Who knew that Olympics overlord Sebastian Coe is one quarter Punjabi? His grandfather, Sardari Lal, was among the first wave of Indians who came to England to study. He met and married Sebastian's maternal grandmother, Vera Swan, while a London University law student in the 1920s.
The couple later returned to Delhi, where Mr Lal ran one of the city's grander hotels. But interracial marriage was no more a picnic in India then than in England, and an unhappy Vera returned to London with Sebastian's mother, Angela, and his aunt Sheila, settling in the slightly less exotic locale of Willesden Green.
Lal is a Hindu name (translating as 'red', it appears not to have influenced Seb's political leanings). It is not known which caste Sardari belonged to, though his grandson was certainly untouchable in middle-distance races of the 1980s, winning two Olympic gold medals for the 1,500m and setting countless world records over various distances, before swapping the track for the world of the Tory Brahmin. When the Labour landslide of 1997 ended his stint as Conservative MP for Torbay, he reinvented himself as William Hague's 'chief of staff' – and rather predictably earnt himself a peerage. He is now Baron Coe of Ranmore, which is neither in the Punjab nor a suburb of Delhi, but in the county of Surrey.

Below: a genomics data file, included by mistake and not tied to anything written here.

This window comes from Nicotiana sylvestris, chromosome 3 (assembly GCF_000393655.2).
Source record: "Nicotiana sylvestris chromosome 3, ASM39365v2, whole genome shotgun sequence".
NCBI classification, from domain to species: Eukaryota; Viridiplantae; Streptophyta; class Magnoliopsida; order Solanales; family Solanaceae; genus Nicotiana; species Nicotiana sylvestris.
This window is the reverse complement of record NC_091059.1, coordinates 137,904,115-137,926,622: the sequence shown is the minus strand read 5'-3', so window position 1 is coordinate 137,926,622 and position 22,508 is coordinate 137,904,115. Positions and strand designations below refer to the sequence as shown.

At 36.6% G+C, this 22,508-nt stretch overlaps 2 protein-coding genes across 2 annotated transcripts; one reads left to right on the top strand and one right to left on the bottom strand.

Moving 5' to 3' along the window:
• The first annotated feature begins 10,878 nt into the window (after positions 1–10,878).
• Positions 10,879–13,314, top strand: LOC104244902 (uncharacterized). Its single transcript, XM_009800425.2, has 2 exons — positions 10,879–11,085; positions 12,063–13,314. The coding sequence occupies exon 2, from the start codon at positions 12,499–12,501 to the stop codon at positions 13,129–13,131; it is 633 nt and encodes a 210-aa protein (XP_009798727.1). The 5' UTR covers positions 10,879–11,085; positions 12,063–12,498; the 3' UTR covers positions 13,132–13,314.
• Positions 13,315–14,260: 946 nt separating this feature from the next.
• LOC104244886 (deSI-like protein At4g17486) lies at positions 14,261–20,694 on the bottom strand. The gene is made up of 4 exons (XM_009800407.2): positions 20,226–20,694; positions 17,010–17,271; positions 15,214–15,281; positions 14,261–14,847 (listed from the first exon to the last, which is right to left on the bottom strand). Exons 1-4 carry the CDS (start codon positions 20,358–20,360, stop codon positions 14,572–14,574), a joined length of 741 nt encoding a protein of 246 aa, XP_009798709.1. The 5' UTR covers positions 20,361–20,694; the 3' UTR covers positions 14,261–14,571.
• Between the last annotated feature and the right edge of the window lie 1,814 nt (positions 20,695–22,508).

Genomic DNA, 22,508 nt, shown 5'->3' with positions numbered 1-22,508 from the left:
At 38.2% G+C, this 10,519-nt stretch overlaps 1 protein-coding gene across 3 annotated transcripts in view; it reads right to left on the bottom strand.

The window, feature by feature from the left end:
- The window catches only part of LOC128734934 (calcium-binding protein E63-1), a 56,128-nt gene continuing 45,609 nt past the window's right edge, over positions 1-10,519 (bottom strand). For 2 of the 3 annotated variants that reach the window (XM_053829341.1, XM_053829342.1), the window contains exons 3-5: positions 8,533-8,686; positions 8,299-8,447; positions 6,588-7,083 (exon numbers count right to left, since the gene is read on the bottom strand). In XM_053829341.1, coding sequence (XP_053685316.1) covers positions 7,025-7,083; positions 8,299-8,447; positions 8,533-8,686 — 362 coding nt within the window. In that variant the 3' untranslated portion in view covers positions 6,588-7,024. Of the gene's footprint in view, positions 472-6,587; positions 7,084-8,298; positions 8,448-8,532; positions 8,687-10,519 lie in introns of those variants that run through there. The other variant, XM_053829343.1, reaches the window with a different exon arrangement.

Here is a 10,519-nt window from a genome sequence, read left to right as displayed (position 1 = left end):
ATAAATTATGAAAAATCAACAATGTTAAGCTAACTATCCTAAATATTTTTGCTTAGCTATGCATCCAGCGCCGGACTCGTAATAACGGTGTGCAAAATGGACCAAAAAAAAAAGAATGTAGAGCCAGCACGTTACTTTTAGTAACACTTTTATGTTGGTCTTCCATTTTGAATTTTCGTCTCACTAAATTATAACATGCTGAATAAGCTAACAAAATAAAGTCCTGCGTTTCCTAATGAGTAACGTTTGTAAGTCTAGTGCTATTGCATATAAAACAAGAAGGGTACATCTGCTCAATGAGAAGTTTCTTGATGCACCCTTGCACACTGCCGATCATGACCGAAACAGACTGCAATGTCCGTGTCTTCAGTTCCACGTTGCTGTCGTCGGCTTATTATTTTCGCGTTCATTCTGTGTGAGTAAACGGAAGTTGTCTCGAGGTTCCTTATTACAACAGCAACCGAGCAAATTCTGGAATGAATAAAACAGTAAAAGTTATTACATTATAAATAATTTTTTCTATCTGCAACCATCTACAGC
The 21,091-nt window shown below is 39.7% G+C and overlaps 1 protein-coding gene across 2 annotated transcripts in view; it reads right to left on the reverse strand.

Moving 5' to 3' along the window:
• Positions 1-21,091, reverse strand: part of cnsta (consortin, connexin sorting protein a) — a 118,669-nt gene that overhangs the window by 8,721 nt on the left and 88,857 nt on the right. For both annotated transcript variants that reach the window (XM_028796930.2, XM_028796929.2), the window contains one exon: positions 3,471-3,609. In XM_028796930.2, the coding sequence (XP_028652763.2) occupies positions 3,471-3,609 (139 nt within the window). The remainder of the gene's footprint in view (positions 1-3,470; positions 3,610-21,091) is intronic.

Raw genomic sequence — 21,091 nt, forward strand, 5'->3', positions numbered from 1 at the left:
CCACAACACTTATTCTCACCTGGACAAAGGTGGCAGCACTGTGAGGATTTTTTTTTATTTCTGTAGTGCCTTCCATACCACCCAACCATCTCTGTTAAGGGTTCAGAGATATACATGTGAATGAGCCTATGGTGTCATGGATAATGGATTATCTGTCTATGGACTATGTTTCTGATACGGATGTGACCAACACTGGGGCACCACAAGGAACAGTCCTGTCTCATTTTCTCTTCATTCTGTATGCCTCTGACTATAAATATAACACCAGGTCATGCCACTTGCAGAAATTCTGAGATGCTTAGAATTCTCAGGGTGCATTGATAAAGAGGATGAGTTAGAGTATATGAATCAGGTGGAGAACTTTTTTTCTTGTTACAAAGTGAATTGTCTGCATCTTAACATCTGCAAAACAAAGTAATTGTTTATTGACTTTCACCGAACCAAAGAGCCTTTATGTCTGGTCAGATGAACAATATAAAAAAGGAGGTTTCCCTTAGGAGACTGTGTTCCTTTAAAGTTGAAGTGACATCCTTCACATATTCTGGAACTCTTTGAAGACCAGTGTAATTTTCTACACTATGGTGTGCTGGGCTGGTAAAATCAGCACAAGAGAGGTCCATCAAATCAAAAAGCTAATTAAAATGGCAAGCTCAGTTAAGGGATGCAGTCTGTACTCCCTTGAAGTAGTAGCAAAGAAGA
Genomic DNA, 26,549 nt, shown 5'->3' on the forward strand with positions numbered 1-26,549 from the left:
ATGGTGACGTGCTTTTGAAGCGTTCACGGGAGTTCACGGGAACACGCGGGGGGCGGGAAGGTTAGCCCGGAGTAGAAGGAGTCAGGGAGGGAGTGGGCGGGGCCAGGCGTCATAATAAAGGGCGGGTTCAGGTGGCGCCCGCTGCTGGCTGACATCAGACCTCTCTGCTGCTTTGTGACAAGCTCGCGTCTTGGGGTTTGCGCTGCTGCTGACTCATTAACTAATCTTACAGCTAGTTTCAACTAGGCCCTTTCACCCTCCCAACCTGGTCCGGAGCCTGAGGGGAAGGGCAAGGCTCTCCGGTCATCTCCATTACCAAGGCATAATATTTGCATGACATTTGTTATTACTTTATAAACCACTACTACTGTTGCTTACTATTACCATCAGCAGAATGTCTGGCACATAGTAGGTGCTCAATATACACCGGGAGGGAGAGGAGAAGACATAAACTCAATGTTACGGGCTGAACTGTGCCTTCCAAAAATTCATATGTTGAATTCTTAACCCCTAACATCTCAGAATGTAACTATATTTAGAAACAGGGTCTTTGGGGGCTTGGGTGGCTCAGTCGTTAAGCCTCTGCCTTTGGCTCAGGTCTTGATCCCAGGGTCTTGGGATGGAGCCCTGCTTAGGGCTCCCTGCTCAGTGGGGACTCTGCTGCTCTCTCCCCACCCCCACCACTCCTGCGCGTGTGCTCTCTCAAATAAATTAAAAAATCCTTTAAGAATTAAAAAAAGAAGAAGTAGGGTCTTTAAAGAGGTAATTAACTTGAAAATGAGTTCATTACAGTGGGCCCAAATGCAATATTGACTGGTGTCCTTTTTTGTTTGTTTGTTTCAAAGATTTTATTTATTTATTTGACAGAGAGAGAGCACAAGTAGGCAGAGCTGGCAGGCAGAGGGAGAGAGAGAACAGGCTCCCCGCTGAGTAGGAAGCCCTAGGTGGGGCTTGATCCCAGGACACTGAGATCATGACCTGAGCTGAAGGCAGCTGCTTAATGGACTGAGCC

For such an apparent bastion of Home Counties values, Seb has quite the gene pool. Apart from Sardari, whose hobbies included womanising and driving his Cadillac the wrong way down Delhi's one-way streets, a great-great-great-great grandfather, George Hyde-Clarke, fathered six children out of wedlock while making his fortune from Jamaican sugar cane. Lord Coe discovered this as he took part in the amateur-genealogy-and-conspicuous-weeping show, Who Do You Think You Are?. George was the keeper of 279 slaves and Usain Bolt was born in the parish in which the plantation once stood, so a handy ice-breaker there if and when these past and present megastars of athletics meet in the days ahead.
Although Sebastian has never been close to the Punjabi side of the family, he did visit his grandfather's Lutyens-designed hotel on a trip to Delhi on Olympic business. And in one way at least, he pays homage to his heritage. Lord Coe is a member of the East India, the private gentleman's club in Piccadilly.
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